AW: [pypy-dev] multiple isolated VMs in a single process
Tobias.Oberstein at gmx.de
Fri Feb 7 21:11:30 CET 2003
> > Are there any design plans regarding threading architecture yet?
> good question.
> > I particular, are you planning to support having multiple
> > interpreters in one process _without_ sharing objects (no free
> > threading but VM-wise locking). Supporting this would require
> > early design decisions like
> > - no global data for the interpreter/VM
> > - no global data in object implementations
> > - but what about extension modules? many have global data ..
> > isn't it? Also, in an C embedding API, will the VM-state be
> > take from thread-local storage or passed into every function
> > by the embedding application via an opaque pointer?
> IMO we should defer this specific question to a later point. I don't
> expect a C-API to PyPython any time soon. We probably will go for
> a python-only system first. At least i wouldn't consider
> backward-compatibility to CPython's C-API a mandatory feature.
Just my view: CPython API compatibility - I don't care. Any C API
which exposes the VM - probably I would care.
Think about it: a fast, compact, portable Python VM with good multithreading
support and good integration capabilities could be a real competitor to
in the embedding world. On the other hand, how likely is it that PyPython
a threat to "stand-alone" Python any time soon? OK, I've just read a bit
performance stuff and PyCo - thats of course cool. Anyway, I submitted a
item for this issue also;)
> We might as well run on ObjC for that matter :-)
> > I'm thinking of embedding a dynamic language into an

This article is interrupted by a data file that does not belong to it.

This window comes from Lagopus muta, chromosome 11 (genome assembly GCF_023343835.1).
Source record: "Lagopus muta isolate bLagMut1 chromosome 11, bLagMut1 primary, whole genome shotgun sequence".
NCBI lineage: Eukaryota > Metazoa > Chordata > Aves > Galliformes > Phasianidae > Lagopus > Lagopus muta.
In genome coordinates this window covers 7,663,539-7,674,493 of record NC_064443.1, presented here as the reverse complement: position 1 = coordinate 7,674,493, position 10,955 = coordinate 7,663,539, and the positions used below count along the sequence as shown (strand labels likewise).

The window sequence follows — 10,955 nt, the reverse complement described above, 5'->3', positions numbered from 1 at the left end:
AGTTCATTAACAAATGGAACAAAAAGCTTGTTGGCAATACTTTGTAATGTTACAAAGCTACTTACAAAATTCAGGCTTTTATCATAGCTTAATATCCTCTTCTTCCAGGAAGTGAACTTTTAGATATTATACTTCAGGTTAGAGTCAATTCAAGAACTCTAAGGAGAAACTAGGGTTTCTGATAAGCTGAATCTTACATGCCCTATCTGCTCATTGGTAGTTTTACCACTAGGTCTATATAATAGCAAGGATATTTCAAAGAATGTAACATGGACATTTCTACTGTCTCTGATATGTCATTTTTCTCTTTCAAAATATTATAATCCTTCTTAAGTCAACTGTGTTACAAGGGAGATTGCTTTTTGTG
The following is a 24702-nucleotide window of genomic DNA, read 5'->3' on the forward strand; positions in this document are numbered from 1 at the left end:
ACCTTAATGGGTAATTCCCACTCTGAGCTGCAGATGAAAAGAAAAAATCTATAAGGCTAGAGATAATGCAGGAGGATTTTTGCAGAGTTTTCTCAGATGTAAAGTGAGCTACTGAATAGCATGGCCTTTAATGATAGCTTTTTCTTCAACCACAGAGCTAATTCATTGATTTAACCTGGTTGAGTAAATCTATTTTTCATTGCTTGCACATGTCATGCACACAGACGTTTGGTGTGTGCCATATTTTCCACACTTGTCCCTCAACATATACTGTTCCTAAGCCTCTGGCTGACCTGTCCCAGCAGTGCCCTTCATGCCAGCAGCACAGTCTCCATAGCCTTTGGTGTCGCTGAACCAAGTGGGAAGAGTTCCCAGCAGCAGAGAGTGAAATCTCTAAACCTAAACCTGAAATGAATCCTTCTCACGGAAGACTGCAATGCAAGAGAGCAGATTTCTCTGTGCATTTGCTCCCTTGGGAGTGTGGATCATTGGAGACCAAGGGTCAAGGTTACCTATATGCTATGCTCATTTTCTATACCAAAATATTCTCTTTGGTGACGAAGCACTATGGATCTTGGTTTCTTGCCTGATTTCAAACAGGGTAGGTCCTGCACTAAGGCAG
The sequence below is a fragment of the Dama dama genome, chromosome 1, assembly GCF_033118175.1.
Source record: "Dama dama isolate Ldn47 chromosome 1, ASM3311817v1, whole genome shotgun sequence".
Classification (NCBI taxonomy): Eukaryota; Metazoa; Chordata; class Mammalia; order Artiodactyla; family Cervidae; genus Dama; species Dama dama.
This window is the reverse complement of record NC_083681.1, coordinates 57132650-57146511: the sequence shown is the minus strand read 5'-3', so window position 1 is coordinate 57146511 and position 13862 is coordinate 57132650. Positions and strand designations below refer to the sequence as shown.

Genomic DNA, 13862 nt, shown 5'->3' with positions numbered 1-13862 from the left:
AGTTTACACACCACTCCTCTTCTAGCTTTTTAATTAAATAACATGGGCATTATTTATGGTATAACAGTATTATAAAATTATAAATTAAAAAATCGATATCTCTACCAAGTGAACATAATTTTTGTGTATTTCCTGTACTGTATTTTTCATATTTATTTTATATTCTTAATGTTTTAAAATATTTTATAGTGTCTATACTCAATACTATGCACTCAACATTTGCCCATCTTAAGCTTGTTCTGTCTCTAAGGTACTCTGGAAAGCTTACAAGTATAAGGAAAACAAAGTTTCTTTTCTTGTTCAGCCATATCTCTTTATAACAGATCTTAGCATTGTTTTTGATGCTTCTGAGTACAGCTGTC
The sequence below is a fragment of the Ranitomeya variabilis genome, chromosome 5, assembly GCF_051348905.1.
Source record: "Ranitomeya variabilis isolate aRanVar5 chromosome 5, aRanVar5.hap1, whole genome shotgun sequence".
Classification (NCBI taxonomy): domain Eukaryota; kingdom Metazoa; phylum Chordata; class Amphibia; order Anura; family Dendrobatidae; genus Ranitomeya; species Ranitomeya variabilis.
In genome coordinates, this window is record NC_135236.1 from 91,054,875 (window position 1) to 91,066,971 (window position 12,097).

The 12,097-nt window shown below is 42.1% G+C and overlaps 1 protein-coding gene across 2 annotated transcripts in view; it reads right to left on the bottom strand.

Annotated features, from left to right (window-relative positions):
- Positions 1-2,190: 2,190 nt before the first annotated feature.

> > multithreaded OODBMS. The different VMs within the server process
> > would share data via objects instantiated from a special
> > extension class that wraps up the OODBMS. Synchronisation on
> > these objects is taken care of by the OODBMS. No need to share
> > objects local to each VM.
> A valid use case, IMO. although some people would say
> that you might use ZODB which does it with multiple
> processes. To me the biggest point for using processes
> is stability. It does come at a cost, though. You have
> to deal with "copies" of objects and only have "shared"
> objects at a higher level. This might suit your needs, though.
It imposes a big performance hit, since every call on an object
from a persistable class must go over IPC, unless the object is
cached in the process. But then again all issues of synchronization
(be it pessimistic via locking or optimistic via multi-versioning)
arise. I don't like it.
Regarding the stability issue: agreed when speaking of components
hacked in C/C++. But if I have components in Python, then I don't
see any problems unless my VM is buggy of course.
> > Sadly, as I was told, fixing above issues for CPython would
> > be hard like shit. It's so sad that global data has not been
> > avoided from the very beginning in the CPython.
> I am sure we will try to avoid global data structures.
> We are all good and nice programmers, aren't we? :-)
> Tobias, would you mind going to our issue-tracker
> registering yourself and posting your "issue" as a
> "wishlist" item? This way we are sure not to loose
> valuable suggestions and use cases.
> Better yet, join the upcoming sprint right next door :-)
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